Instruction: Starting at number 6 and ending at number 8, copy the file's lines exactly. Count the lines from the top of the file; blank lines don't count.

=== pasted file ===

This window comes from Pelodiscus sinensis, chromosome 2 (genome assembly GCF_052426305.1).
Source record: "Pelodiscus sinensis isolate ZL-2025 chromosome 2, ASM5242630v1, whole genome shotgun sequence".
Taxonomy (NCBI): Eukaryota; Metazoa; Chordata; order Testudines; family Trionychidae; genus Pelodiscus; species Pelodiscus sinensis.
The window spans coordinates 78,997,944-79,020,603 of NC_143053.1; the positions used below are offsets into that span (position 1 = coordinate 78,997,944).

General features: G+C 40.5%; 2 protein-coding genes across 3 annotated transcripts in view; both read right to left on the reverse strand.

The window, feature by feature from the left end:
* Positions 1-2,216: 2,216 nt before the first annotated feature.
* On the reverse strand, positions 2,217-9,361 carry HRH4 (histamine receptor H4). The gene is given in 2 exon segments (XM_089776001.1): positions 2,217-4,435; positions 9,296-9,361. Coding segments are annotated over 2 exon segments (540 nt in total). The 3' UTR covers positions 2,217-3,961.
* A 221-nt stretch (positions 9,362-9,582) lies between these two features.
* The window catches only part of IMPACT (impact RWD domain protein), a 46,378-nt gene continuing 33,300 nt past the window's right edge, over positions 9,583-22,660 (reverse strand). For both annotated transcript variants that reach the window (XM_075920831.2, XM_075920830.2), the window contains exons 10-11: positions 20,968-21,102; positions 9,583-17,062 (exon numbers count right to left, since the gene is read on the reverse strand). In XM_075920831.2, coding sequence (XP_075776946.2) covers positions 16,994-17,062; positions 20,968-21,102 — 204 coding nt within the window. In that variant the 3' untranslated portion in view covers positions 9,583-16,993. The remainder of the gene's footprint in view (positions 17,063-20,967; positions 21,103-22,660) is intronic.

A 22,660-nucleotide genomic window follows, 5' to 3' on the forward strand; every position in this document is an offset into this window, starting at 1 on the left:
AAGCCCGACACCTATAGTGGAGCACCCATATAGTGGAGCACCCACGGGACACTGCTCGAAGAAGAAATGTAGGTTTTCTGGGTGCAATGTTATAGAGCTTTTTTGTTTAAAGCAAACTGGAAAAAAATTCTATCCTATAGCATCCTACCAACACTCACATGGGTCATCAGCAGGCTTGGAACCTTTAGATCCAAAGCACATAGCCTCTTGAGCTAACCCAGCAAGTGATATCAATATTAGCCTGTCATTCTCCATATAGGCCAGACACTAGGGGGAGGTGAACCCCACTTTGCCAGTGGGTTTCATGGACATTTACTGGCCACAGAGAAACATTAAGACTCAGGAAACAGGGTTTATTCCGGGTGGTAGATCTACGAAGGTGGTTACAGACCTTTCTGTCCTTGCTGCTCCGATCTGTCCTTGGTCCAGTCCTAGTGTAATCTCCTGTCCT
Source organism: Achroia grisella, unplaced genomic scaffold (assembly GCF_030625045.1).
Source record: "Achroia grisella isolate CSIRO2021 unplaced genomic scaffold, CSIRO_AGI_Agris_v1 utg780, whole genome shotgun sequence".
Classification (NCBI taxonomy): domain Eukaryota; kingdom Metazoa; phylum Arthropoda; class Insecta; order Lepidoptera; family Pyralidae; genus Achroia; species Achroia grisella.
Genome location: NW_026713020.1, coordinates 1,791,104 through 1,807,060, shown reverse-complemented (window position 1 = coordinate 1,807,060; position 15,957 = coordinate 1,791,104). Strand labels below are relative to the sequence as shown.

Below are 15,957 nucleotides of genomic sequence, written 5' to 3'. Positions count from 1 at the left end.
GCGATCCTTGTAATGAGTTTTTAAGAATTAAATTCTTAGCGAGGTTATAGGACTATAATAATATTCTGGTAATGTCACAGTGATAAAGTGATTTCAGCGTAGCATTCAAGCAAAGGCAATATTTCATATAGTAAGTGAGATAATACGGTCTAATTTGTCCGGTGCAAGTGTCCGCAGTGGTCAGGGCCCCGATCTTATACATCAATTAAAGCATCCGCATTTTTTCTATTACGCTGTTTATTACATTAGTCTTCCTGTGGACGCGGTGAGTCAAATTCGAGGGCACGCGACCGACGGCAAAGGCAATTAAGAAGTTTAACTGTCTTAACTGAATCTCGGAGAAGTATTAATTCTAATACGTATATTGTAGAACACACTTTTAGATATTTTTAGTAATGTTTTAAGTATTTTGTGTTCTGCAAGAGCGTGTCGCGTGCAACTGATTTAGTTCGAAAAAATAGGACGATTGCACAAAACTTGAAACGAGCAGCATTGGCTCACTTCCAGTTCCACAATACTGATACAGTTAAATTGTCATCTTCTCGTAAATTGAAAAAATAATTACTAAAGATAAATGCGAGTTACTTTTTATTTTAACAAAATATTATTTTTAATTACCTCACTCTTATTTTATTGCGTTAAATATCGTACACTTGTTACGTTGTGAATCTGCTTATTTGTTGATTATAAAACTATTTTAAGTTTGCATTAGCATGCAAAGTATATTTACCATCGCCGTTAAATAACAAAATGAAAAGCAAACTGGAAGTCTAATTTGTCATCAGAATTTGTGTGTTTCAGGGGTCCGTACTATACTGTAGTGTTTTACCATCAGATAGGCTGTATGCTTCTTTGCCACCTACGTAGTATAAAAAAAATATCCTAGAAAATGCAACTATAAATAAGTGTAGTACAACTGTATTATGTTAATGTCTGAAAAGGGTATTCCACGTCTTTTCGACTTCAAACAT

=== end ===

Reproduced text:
The window, feature by feature from the left end:
* Positions 1-2,216: 2,216 nt before the first annotated feature.
* On the reverse strand, positions 2,217-9,361 carry HRH4 (histamine receptor H4). The gene is given in 2 exon segments (XM_089776001.1): positions 2,217-4,435; positions 9,296-9,361. Coding segments are annotated over 2 exon segments (540 nt in total). The 3' UTR covers positions 2,217-3,961.